under heavy debt
The mortgage crisis of 2008 was a period of time that will forever be remembered. It affected thousands upon thousands of people and threw not only the United States, but the whole world into a sever recession. Behind the great depression, this is arguably the worst financial disaster to happen in modern times. More recently, the subprime auto lending industry has been noted as having the same ingredients as the subprime mortgage and that a so-called bubble is due to pop.

Lenders are lending to people with below average credit and the effects of this have elevated the number of delinquent loans. Although the subprime lending industry has hit an alarming number, it is only about 1/10th of the mortgage crises in dollar size. It won’t be slowing the world economy but it’s large enough to make waves and turn peoples heads. There are three major reasons why the auto industry is headed for trouble. The promotion of lending to unqualified applicants, the push to sell cars, and the lack of knowledge by the consumer to know they are unable to afford the purchase.

Though the mortgage market is a magnitude bigger, the prime and subprime lending in the auto industry topped $1 trillion last year. The issue now is the delinquency rate, which Money.cnn.com reports topped 5% in February, greater than numbers pre great recession.

Automobile companies are always attempting to push sales, and many, if not all of them, were severely effect by the 2008 financial crisis and continue to recover. With the addition of subprime auto lending, it allows cars to move quicker which allows companies to produce more. More recently, with the growth of the economy and low rates, people have taken advantage of this rare opportunity of low interest rates and until something changes with the flow of lending, this is going to continue.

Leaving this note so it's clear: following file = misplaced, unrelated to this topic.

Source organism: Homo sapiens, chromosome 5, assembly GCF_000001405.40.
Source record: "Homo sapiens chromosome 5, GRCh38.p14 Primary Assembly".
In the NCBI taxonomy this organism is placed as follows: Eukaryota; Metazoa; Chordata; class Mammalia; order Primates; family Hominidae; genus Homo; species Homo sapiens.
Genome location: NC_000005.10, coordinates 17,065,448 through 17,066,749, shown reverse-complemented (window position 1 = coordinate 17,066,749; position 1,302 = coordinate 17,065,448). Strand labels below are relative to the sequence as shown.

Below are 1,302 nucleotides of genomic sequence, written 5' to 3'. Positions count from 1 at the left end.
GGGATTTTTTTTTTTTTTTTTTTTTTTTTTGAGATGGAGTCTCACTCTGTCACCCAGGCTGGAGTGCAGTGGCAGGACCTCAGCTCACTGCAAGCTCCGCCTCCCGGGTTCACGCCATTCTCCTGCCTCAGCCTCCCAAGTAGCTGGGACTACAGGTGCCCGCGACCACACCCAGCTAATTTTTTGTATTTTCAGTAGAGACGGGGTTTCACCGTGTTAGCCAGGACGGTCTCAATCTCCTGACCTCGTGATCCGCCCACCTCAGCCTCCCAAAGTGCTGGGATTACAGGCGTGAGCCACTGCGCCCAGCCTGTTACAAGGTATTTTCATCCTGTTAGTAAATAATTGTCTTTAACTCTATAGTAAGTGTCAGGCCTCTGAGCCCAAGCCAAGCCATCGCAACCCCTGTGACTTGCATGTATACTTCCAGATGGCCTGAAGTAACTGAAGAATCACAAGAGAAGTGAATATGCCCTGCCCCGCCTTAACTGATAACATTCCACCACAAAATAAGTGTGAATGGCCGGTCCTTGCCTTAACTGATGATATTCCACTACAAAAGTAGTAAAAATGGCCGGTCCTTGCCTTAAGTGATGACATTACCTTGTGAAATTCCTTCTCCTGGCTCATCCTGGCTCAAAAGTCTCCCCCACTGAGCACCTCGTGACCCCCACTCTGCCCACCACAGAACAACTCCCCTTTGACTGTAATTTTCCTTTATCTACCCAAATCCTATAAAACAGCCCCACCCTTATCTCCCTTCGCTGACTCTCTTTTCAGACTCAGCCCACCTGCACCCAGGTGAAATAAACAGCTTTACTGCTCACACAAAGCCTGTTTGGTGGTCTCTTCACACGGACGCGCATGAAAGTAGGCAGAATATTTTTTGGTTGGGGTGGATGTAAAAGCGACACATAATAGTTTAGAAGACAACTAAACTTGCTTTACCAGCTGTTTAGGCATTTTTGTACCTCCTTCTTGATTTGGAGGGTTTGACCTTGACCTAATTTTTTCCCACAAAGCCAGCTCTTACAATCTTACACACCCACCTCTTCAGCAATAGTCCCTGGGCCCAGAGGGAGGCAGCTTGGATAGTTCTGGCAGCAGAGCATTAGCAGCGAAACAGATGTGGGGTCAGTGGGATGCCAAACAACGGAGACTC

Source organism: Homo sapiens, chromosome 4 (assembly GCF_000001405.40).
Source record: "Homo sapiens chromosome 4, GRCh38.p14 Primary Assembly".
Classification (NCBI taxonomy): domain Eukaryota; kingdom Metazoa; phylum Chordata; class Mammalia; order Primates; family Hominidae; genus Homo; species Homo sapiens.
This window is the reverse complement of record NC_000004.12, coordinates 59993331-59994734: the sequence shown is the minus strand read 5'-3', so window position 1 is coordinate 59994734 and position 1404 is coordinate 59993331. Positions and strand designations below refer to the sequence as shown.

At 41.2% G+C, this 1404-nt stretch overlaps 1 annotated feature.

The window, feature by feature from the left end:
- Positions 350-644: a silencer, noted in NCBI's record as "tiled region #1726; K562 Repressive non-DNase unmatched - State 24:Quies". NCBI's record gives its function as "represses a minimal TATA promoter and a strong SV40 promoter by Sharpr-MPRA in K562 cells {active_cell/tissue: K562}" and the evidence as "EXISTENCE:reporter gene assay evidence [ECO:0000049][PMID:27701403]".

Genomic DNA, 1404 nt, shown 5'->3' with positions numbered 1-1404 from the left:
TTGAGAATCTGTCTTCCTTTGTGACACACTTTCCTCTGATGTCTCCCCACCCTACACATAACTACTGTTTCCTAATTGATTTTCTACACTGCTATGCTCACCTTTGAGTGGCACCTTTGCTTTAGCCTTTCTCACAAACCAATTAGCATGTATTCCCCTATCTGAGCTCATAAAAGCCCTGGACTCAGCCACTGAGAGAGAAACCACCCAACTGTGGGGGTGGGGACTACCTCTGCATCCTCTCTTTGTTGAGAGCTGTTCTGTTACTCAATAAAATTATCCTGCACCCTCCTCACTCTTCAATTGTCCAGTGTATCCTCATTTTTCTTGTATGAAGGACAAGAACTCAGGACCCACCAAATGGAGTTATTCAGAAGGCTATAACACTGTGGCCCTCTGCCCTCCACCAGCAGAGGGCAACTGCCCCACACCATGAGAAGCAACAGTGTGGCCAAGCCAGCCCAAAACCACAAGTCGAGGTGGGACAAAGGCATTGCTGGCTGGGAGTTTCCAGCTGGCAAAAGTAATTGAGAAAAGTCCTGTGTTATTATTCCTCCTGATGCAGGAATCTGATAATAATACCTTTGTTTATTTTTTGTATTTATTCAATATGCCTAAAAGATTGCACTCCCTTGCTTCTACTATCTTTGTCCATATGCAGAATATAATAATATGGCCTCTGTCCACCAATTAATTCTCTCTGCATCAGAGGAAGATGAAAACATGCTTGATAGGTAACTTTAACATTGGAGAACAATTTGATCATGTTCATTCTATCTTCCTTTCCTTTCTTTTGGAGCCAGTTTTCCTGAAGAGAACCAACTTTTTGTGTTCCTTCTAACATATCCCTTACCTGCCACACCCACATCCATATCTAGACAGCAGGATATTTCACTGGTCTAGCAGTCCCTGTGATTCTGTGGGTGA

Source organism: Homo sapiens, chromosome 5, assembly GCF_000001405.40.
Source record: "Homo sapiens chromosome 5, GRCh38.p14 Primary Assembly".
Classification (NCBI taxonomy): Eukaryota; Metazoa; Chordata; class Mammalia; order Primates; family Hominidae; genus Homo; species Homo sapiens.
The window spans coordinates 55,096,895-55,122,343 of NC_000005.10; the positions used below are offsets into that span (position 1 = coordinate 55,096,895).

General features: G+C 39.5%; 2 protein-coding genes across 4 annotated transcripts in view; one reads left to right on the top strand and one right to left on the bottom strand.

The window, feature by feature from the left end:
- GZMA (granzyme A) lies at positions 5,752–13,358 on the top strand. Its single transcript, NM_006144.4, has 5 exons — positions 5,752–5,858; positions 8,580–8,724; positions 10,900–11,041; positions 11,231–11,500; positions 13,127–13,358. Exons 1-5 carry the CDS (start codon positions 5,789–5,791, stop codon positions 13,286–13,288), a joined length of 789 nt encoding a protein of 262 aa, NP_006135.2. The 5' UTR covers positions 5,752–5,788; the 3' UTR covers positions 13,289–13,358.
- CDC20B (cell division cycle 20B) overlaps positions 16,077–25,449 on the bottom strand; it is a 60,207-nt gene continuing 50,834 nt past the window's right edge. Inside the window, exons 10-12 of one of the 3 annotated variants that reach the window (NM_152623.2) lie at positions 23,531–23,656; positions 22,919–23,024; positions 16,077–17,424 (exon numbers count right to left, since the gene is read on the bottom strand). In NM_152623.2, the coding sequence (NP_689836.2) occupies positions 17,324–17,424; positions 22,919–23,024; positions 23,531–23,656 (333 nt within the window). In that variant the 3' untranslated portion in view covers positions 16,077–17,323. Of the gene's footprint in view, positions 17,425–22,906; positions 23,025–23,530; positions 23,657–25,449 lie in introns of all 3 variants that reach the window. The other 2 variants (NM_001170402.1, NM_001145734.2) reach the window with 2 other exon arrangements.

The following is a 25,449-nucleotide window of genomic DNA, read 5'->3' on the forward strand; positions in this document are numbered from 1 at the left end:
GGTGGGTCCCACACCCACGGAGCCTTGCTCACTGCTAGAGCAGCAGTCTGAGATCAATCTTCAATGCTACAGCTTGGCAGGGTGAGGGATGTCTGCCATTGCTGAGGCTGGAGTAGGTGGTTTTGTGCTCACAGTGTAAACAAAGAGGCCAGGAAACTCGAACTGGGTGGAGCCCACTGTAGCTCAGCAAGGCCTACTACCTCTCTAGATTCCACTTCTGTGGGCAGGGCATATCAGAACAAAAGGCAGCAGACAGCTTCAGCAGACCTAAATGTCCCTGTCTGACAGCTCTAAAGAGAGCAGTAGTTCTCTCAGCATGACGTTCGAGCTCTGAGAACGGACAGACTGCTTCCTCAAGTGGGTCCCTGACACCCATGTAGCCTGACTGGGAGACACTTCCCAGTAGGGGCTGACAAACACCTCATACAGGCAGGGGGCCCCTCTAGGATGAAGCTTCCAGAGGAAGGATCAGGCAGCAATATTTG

The responsibility ultimately lies with the consumer and their ability to judge if they can afford an automobile in the first place. Everyone focuses on the greedy banks and dealerships but the consumer is a major contributor to this potential crisis. Once a new or used car rolls off the lot, value is lost immediately. That’s why auto loans are one of the quickest ways to become upside down on a loan.

While auto lending is a large business, consumers need to be aware of what’s happening.

The average subprime auto loan interest rate can get close to 10%, which is insanely high. So be sure to do a healthy amount of research before you go out and attempt to obtain a loan. As if you were investing in a stock, think of it as investing in a car. Yes, you will lose value but be sure to choose the correct loan terms and vehicle, as well as fully understanding the agreement. Also, the best possible solution is to just pay with cash. Chances are that subprime lending in the auto industry will continue until the economy decides to slow down or the auto industry beings to slow down.

It’s no doubt the auto lending industry is in a bit of a financial crunch. Although it would not be as catastrophic as the mortgage crisis, it would be significant enough to affect the auto industry, which then ripples through many other areas of the economy. Some simple precautions that the consumer can do is to not take out a loan they can’t afford. Look at interest rates and make sure you can make the payments, or, just save cash and bypass the lending process all together. Banks and dealerships need to take on greater responsibility to prevent situations such as this too, but good luck with getting them to behave in any way that hurt sales. As is said, history tends to repeat itself. Make sure your car won’t wreck your finances.